Distinguished Speaker Seminar Apr 17 – Michael Betenbaugh

Title: Mixing Chemical Engineering, Systems Biology, and Metabolic Engineering for a Fruitful Biomanufacturing Broth

Date and Time: Wednesday, Apr 17. Refreshments served at 10:50 a.m. Seminar starts at 11 a.m.

Location: MacLeod 2018


AMBIC, the Advanced Mammalian Biomanufacturing Innovation Center (AMBIC.org), is an academic-government-industrial cooperative dedicated to addressing early-stage research and development challenges in mammalian cell culture biomanufacturing.  AMBIC industrial members include large integrated biopharma companies, manufacturers, suppliers, analytics companies, and consultants.  Government participants include NIST along with NSF, who supports operations for the consortium.  Focal areas of the center include:  1) understanding industrially relevant biology, 2) process monitoring and control, and 3) consensus and standardization for advancing upstream mammalian cell culture bioprocessing. 

Industrial and federal mentors identify scientific and engineering bottlenecks that limit the production of pharmaceuticals used to treat cancer and other diseases, resulting in a call for proposal to academic members. Academic researchers then propose technologies and then, advised by industrial mentors, work to develop precompetitive solutions to improve the quantity and quality of biopharma production. These activities have resulted in the start-up and execution of over 30 active and graduated research projects under way at the academic participating institutions.  Active and graduated projects include development of standardized community reference cell lines, process, and media for recombinant proteins production and gene therapy products.   In addition, cell line stability, robustness, and productivity are being investigated for Chinese hamster ovary (CHO) and HEK mammalian hosts. Other projects include understanding and characterizing the epigenome, identification of inhibitory wastes and corresponding metabolic production pathways, metabolic engineering of producer cell lines to simplify media formulations, adaptation and application of genome scale models to optimize feeding, evaluation of nutrient solubilities using thermodynamic principles, and prediction of chemical complexation states. Novel analytic tools, sensors, and instrumentation are being developed and implemented for characterizing and improving biomanufacturing processes.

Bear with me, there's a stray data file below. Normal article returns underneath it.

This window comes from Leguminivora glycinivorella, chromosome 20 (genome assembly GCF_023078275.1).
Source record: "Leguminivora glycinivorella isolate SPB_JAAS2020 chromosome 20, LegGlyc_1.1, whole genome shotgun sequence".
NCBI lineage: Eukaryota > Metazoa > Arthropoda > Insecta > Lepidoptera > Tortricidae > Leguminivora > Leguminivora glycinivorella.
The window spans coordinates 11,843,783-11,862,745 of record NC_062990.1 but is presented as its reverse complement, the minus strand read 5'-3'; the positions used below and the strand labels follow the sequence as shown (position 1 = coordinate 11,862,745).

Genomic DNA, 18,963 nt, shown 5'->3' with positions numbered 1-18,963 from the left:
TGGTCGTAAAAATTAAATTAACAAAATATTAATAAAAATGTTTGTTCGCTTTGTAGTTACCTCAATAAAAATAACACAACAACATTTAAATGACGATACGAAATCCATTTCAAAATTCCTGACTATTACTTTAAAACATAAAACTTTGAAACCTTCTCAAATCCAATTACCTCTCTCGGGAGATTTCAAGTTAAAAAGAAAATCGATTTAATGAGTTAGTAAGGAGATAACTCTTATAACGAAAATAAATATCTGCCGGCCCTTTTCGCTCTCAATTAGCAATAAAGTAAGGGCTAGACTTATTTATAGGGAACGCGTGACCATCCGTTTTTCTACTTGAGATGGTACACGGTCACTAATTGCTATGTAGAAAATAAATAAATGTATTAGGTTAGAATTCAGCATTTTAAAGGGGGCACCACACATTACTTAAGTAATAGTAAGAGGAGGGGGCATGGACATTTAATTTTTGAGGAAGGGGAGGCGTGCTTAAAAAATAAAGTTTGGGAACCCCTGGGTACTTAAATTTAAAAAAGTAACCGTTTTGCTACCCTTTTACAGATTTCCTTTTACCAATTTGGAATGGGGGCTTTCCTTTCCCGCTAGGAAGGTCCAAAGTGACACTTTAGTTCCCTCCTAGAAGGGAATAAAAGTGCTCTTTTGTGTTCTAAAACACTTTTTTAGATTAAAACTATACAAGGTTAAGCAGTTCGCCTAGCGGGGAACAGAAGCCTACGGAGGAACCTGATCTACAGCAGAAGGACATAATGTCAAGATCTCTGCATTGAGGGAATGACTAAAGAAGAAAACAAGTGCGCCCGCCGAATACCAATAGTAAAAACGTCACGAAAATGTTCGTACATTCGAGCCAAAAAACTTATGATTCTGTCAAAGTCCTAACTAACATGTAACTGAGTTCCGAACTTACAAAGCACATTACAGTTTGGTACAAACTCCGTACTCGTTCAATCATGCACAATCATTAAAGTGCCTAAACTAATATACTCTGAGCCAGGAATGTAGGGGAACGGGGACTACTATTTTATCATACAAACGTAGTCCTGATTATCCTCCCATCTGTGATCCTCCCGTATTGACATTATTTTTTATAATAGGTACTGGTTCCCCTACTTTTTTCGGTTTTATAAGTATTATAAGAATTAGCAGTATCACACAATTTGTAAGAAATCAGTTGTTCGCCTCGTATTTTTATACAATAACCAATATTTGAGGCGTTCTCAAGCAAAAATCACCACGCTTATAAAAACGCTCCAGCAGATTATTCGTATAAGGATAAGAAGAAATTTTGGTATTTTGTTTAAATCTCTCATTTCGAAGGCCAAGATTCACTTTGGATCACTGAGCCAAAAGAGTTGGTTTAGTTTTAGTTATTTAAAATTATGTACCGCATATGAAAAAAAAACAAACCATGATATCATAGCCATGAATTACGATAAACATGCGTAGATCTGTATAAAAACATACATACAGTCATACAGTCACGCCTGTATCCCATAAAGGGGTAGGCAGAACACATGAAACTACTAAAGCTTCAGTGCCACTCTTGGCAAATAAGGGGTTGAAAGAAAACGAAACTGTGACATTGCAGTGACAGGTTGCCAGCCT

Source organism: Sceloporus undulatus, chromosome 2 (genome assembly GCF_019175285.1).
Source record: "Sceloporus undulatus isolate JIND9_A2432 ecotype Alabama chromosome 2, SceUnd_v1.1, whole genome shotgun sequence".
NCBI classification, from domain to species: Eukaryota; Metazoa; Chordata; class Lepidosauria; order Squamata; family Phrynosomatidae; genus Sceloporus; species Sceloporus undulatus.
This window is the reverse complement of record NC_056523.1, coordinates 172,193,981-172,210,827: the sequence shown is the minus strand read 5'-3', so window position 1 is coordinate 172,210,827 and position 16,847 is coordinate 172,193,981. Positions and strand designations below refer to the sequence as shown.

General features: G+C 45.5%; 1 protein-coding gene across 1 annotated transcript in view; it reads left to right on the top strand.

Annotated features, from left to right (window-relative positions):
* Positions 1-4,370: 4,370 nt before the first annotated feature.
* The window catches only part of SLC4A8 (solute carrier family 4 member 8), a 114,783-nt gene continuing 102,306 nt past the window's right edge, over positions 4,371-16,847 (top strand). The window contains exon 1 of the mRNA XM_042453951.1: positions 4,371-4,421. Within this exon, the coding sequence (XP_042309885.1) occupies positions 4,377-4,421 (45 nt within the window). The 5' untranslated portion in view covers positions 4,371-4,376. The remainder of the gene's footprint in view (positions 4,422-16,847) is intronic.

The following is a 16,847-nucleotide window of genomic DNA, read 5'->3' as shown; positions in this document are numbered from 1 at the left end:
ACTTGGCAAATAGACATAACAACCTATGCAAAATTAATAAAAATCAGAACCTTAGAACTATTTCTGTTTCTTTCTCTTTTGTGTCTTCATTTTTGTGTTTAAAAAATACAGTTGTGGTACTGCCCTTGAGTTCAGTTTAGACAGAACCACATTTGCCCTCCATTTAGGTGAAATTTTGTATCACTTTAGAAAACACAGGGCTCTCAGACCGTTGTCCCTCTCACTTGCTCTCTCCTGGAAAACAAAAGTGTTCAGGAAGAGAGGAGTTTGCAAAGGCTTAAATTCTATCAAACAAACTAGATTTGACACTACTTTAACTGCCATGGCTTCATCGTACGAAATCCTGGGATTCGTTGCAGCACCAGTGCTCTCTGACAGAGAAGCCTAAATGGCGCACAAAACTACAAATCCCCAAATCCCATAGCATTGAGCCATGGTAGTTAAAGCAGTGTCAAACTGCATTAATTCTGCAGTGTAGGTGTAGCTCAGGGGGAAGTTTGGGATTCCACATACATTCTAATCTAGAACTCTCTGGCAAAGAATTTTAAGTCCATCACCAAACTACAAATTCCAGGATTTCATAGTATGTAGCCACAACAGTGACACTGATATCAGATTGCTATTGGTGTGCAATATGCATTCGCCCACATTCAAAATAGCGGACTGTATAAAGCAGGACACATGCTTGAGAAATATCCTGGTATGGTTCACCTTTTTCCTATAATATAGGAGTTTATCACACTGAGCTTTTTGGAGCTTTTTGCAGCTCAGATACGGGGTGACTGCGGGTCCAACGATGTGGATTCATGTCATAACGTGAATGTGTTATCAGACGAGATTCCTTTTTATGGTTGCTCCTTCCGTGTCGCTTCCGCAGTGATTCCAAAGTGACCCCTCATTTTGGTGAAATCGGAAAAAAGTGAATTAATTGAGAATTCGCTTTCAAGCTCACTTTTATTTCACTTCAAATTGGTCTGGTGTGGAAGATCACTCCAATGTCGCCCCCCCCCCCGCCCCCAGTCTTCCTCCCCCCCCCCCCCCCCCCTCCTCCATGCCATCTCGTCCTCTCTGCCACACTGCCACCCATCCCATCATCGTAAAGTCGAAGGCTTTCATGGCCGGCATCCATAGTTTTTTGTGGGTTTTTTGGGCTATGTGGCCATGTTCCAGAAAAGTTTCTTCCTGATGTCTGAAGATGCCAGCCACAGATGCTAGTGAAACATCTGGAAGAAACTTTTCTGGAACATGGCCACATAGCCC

Results from our current and graduated projects will be highlighted in this presentation to illustrate the scope of AMBIC endeavors across the mammalian cell culture biomanufacturing ecosystems. By bringing together a community of academic, government, and industrial partners to pinpoint key challenges, AMBIC is advancing technology innovation in early-stage mammalian biomanufacturing, ensuring the development and implementation of robust bioproduction processes for the next generation of biologics.


Prof. Michael Betenbaugh is among the world’s leading thinkers and practitioners of mammalian biomanufacturing. His work integrates systems biology with cellular, metabolic, and biochemical engineering for eukaryotic biotechnology applications.

Prof. Betenbaugh is one of the original pioneers of eukaryotic metabolic engineering and has made multiple landmark contributions in improving the efficiency and effectiveness of mammalian and insect production hosts, in fundamental discoveries in glycobiology, in applying systems biology to understand mammalian cells in biotechnology and biomedicine, and in advancing knowledge about sustainable algal bioprocessing for biofuels and other products.

His most significant achievements include the application of chaperones and foldases to increase protein folding and product yields from insect cells; glycoengineering in insect and mammalian hosts to produce sialylated high-value glycoproteins; anti-apoptosis engineering to increase mammalian survival and productivity; genomics, proteomics, glycomics, and systems biology models of mammalian hosts; microRNA analysis and genome engineering in mammalian cells; and advancing sustainable microalgae processing.

Prof. Betenbaugh has been bestowed with the D.I.C. Wang Award for Excellence in Biochemical Engineering (2017), the Marvin J. Johnson (2015), and James Van Lanen awards from the American Chemical Society’s Division of Biochemical Technology, and the Cell Culture Engineering Award (2010. These distinctions are a testament to the impact that he has had on biomanufacturing.